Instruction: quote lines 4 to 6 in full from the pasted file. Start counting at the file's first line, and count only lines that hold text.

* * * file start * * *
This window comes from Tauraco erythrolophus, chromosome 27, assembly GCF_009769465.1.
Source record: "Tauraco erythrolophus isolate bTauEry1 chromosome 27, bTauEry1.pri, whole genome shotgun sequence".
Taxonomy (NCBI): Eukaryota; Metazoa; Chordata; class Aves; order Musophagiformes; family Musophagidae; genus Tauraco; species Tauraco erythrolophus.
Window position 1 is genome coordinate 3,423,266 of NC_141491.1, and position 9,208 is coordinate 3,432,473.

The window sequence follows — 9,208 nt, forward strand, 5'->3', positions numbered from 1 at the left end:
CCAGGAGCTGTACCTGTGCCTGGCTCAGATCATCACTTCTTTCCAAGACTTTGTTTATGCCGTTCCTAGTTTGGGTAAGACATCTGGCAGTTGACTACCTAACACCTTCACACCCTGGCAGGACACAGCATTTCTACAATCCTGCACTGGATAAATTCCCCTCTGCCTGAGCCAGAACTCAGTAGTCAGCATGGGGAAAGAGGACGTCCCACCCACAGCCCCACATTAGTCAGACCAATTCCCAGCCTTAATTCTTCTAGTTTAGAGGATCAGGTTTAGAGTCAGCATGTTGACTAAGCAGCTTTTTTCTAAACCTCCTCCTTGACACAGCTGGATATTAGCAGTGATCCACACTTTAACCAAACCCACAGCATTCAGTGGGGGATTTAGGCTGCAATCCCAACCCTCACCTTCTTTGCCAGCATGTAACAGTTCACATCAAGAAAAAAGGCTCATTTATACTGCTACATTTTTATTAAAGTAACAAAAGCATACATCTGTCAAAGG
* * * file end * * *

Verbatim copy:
Window position 1 is genome coordinate 3,423,266 of NC_141491.1, and position 9,208 is coordinate 3,432,473.

The window sequence follows — 9,208 nt, forward strand, 5'->3', positions numbered from 1 at the left end:
CCAGGAGCTGTACCTGTGCCTGGCTCAGATCATCACTTCTTTCCAAGACTTTGTTTATGCCGTTCCTAGTTTGGGTAAGACATCTGGCAGTTGACTACCTAACACCTTCACACCCTGGCAGGACACAGCATTTCTACAATCCTGCACTGGATAAATTCCCCTCTGCCTGAGCCAGAACTCAGTAGTCAGCATGGGGAAAGAGGACGTCCCACCCACAGCCCCACATTAGTCAGACCAATTCCCAGCCTTAATTCTTCTAGTTTAGAGGATCAGGTTTAGAGTCAGCATGTTGACTAAGCAGCTTTTTTCTAAACCTCCTCCTTGACACAGCTGGATATTAGCAGTGATCCACACTTTAACCAAACCCACAGCATTCAGTGGGGGATTTAGGCTGCAATCCCAACCCTCACCTTCTTTGCCAGCATGTAACAGTTCACATCAAGAAAAAAGGCTCATTTATACTGCTACATTTTTATTAAAGTAACAAAAGCATACATCTGTCAAAGG